Montana    6
South Dakota 10
New Hampshire  4
West Virginia 3
Vermont 2
Wisconsin 12
Hawaii  51
Maine 1
Alaska 32
Iowa 5
Tennessee 37
Nevada 46
Arkansas 25
Pennsylvania 19

Now we have seven of the least racially diverse states making up the top ten, along with Iowa (number 11 poorest performer, 5th least diverse) also falling into the group, and Wisconsin nearby (7th poorest performer, 12th least racially diverse). Hawaii, the most racially diverse state, is anomalous.

So, What's the Verdict?

Frankly, rural, non-urban, near Canada and mostly white overlap with one another. It is hard to tease one from the other. Still I would submit that something worth looking into is going on here. Violent crimes, whether rural or urban, have victims. It is possible we are ignoring the dramatic increases in crime rates in Montana, South Dakota, New Hampshire, North Dakota, and West Virginia because they are lost when we look at overall crime rates.

Changes in individual states are probably strongly driven by economic forces, economic success in North Dakota and the collapse of the coal economy in West Virginia. Perhaps a change in rural economy in general is at the heart of the problem. It should be noted that notorious "rust-bucket" states and many of those that have lost considerable manufacturing jobs, did well in terms of decreasing crime.

It is possible that there is a perception of crime increasing everywhere among those who are witnessing local increases. Therefore rural states may be more susceptible to concerns about crime even though overall crime statistics have drastically decreased.

A Great Divide.

The United States has become more polarized. Some in the media play up the fear of city and this is embraced, often with an undertone of racism and superiority: big cities have crime, cronyism, and are corrupt with Boss Tweed-type politicians. In defense of their arguments they will cite the higher total crime rates although it is likely that the urban warfare seen in fictional crime shows is mixed into the view. Psychotic taxi drivers stalk the streets. Living in New York City would be horrible.

Another segment of the media depict rural America as backwards, often through the lens of a different brand of superiority. They see rural America as uncultured, intolerant and teeming with corrupt Huey Long-type politicians. They will cite how these states come in near last in markers of health, education, and income. Klansmen stalk the streets. Living in Alabama would be horrible.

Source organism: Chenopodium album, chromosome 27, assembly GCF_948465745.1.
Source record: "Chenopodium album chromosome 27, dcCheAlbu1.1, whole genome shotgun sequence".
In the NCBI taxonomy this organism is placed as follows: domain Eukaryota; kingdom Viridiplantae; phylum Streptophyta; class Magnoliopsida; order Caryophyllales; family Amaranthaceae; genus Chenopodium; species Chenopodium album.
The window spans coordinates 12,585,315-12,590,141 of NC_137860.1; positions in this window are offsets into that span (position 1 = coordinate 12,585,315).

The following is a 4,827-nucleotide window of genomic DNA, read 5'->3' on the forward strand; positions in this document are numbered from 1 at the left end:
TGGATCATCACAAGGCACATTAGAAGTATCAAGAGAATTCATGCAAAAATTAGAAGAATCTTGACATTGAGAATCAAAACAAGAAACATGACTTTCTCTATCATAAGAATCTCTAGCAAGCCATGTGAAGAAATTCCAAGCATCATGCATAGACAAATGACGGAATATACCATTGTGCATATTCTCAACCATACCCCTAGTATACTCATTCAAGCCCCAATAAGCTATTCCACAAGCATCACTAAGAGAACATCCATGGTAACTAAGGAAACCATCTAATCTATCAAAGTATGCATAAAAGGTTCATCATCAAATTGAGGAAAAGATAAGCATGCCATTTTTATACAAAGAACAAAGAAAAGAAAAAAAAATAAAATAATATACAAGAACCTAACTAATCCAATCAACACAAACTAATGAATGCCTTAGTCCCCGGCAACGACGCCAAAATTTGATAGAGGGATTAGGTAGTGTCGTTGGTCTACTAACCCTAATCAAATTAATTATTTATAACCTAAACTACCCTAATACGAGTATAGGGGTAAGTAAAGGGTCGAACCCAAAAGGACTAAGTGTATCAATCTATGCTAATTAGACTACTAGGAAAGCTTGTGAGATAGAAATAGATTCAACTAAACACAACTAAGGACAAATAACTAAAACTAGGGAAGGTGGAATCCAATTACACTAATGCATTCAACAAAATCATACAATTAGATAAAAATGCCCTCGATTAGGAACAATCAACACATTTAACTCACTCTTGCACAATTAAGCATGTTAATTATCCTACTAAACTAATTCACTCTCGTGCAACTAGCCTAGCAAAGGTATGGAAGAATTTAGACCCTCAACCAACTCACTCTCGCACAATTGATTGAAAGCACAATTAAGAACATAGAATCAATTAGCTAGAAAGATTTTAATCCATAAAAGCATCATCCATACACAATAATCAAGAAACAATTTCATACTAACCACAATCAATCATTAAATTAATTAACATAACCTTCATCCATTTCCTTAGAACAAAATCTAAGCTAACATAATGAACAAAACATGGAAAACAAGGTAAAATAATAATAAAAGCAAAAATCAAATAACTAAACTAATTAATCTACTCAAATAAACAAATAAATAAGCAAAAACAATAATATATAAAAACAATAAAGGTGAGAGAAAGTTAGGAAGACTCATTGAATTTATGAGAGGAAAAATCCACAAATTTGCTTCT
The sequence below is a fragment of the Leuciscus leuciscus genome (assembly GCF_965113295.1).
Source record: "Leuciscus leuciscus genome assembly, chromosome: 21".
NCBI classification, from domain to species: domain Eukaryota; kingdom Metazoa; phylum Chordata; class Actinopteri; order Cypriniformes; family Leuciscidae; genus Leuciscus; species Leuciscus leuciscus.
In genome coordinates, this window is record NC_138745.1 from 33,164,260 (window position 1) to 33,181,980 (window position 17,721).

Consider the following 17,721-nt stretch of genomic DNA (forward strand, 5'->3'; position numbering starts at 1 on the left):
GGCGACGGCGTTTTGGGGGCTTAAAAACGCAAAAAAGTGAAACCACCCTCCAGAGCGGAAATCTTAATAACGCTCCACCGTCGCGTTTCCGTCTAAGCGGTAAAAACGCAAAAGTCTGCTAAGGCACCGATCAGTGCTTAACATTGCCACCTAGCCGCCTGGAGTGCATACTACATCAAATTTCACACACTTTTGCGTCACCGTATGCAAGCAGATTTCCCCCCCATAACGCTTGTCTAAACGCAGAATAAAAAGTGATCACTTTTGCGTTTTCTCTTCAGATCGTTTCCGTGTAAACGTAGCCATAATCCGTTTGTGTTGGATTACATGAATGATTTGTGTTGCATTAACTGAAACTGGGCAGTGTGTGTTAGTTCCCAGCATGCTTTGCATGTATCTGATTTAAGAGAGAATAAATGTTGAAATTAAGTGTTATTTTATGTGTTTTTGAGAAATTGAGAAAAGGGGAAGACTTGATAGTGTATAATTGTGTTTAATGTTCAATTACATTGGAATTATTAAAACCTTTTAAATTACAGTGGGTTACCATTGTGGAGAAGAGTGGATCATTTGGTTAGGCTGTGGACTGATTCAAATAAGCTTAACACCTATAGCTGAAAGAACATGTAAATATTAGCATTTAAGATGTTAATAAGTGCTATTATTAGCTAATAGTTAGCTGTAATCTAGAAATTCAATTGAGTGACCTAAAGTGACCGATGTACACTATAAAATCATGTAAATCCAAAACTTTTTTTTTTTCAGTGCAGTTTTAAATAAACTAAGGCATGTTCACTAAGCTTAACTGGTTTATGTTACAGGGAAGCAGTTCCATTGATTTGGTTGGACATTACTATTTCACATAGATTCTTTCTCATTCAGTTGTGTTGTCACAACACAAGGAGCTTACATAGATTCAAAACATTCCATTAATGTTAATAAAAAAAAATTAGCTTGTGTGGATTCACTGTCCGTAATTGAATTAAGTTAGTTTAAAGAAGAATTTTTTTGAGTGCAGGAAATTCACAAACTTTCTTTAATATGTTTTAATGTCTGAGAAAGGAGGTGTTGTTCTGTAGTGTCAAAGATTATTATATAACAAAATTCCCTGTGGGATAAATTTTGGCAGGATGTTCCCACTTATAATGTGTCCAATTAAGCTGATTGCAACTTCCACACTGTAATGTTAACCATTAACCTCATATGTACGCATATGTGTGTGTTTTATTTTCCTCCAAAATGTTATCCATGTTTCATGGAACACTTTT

Neither of these are true pictures. I've lived in the inner city and in small towns. Life goes on. Most folks are decent. There is still a large chance you will not meet with a violent crime in either place.

Interestingly, you are more likely to die from violence in rural areas. Violent accidents, particularly vehicle accidents, dominate death-by-violence statistics.

Additional Notes.

Violent crime rates versus changes in violent crime rates. To be clear, urban centers have higher violent crime rates than rural areas. Concentrating people together has this effect. However, both crime rates and changes in crime rates have stories to tell, and while the total crime in urban centers is well-discussed, I have focused on changes in violent crime rates because they tell an important additional story.

In [1992] North Dakota was 14 times safer than New York. In [2012] it was 34.9% safer.

The FBI provides stern warnings about the misuse of the Uniform Crime Reporting statistics. These warnings ask you not to take crime out of context (urbanization, poverty, etc.). These types of warnings are particularly directed to their statistics on crime in universities. In this analysis, I have tried to find context.

Don't Chase Blips.

Other than in the cases where violent crime rates steadily improve or worsen year-to-year, every year, you will have upturns and downturns. These get magnified in the press, sometimes even microblips such as single month reports in single cities are drawn out as meaningful. This is usually done with fear-mongering. Sometimes crime in one locality will go up dramatically, while in another it goes down. It either balances out and should be taken in this context, or else it will continue and become a trend. In the latter case, waiting for a multi-year change is necessary.

In line with this, I've endeavored to avoid the overtly political commentary that can come with this subject. I raised my eyebrows as to why two mostly liberal border states, Minnesota and New York have had drops in crime rates while more conservative border states did not. I didn't want to go there. What is conservative? What is liberal? Texas has certainly had more than two decades of conservative governors and has had a drastic drop in violent crime. California is a mixed bag of governance and had an even greater drop. There may be an overtly political story somewhere in these data, I didn't seek it out. It will probably not be a simplistic one.

A note for those who believe in conspiracies and doctored crime rate statistics. Yes, doctoring can occur. Some states change definitions. The FBI changes definitions over time. But to describe overall changes in this form is paranoia. There is no grand conspiracy that explains the decreases in crime rates in California, New York, Texas, Florida, etc. over a period of decades.

Continued in New York City Versus New York State.

Martin Hill Ortiz is the author of Never Kill A Friend, Ransom Note Press.

Never Kill A Friend, Ransom Note Press

Never Kill A Friend is available for purchase in hard cover format and as an ebook.
The story follows Shelley Krieg, an African-American detective for the Washington DC Metro PD as she tries to undo a wrong which sent an innocent teenager to prison.